PJ Harvey

The Hope Six Demolition Project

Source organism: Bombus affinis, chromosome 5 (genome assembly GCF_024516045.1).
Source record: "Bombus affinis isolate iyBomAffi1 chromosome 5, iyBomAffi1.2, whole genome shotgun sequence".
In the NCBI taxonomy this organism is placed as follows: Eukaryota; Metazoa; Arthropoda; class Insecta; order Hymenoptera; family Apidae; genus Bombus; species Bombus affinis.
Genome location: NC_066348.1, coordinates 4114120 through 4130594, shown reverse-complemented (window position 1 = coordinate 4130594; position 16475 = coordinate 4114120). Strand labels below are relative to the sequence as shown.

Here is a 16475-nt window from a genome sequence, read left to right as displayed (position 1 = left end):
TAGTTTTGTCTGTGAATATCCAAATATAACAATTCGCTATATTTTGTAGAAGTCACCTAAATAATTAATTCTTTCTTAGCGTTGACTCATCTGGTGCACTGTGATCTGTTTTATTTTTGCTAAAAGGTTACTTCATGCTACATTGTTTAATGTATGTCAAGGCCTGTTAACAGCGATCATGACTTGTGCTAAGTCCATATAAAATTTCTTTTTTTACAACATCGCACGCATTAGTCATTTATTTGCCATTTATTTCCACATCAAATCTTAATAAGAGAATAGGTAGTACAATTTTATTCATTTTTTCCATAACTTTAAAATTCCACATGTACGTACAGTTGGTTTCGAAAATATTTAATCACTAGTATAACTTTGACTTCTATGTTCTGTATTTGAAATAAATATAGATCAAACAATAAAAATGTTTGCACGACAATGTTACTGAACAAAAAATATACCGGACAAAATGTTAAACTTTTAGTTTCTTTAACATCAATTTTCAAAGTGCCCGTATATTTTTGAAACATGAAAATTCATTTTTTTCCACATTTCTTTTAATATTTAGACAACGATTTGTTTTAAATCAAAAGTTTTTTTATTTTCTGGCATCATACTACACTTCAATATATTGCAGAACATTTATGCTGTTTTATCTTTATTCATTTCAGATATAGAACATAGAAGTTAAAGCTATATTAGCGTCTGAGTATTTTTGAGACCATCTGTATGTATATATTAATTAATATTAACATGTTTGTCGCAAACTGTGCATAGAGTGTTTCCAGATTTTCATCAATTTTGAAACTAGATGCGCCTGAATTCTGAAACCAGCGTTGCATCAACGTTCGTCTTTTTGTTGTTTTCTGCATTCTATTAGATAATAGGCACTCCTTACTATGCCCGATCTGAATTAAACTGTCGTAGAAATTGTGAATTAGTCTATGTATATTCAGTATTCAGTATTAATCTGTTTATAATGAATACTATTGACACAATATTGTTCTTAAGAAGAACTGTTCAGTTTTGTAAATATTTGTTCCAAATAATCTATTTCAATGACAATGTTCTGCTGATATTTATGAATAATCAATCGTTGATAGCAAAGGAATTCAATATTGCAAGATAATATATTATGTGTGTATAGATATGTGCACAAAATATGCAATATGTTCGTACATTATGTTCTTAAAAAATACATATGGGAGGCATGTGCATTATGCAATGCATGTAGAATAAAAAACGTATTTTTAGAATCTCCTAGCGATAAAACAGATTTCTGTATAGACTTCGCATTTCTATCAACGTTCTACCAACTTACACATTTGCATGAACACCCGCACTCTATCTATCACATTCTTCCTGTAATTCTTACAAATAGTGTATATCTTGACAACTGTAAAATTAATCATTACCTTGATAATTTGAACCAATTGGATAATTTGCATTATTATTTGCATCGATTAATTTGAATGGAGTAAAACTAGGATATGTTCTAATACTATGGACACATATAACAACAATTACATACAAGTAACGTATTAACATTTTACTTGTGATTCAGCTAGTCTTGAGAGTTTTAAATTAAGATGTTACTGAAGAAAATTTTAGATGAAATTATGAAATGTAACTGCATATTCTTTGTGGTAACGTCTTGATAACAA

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On 2011's Mercury Prize-winning Let England Shake, PJ Harvey connected World War I bloodbaths with the 21st century world in harrowing, moving ways. Its follow-up, The Hope Six Demolition Project, feels like a companion piece with a wider focus and more urgent mood. For this project -- which also includes the 2015 book of poetry The Hollow of the Hand and a film -- Harvey and her Shake collaborator, war photographer Seamus Murphy, emphasized documentation: The pair spent years researching in Kosovo, Afghanistan and Washington, D.C.; later, Harvey was literally transparent about the recording process, making Hope Six at a recording studio behind one-way glass for public audiences at London’s Somerset House. Befitting its origins, the album's sound is blunt and raw, mixing rock, blues, jazz, spirituals, and field recordings into the musical equivalent of photojournalism. Indeed, The Hope Six Demolition Project often resembles a collection of dispatches. "Near the Memorials to Vietnam and Lincoln"'s title is as detached as a photograph's cutline, while "The Ministry of Defence" offers a slide show of images from Afghanistan spanning "fizzy drink cans, magazines," jawbones, and syringes. However, the best moments echo Let England Shake's emotional impact and immediacy, which made listeners feel like they were in the trenches. Harvey delivers more feeling than reporting when she juxtaposes fading photographs of missing children with relentless brass and beats on "The Wheel" or lets her lyrics pile on top of each other with funereal inevitability on the weary "Chain of Keys." However, the album's weak moments are almost as striking as its strengths. "Medicinals"' portrayal of a Native American woman wearing a Redskins cap and drinking alcohol ("a new painkiller for the native people") while surrounded by weeds her ancestors knew were healing plants, is more patronizing than poignant, while the way "River Anacostia" borrows "Wade in the Water" feels heavy-handed. Harvey is more nuanced when she comments on the limitations and complications of reporting and correcting injustices. Though it doesn't address all the aspects of the effects of gentrification on Washington, DC's 7th ward -- a tall order for a two-and-a-half minute rock song -- the ironic distance between "The Community of Hope"'s rousing sound and its depiction of "shit-hole" schools conveys some of the situation's complexity. An aid worker's troubling uncertainty on "A Line in the Sand" ("We got things wrong/But I believe we did some good") makes it one of The Hope Six Demolition Project's most haunting moments, along with "Dollar Dollar," a ghostly expression of Harvey's anguish when her car pulls away before she can give money to a starving child. Tellingly, it's the only song written from her own viewpoint, suggesting that her commitment to her role as observer on The Hope Six Demolition Project -- as well-intended as it is -- robs it of her best work's potency. While it's just one piece of a bigger work, on its own the album isn't as satisfying as its predecessor.

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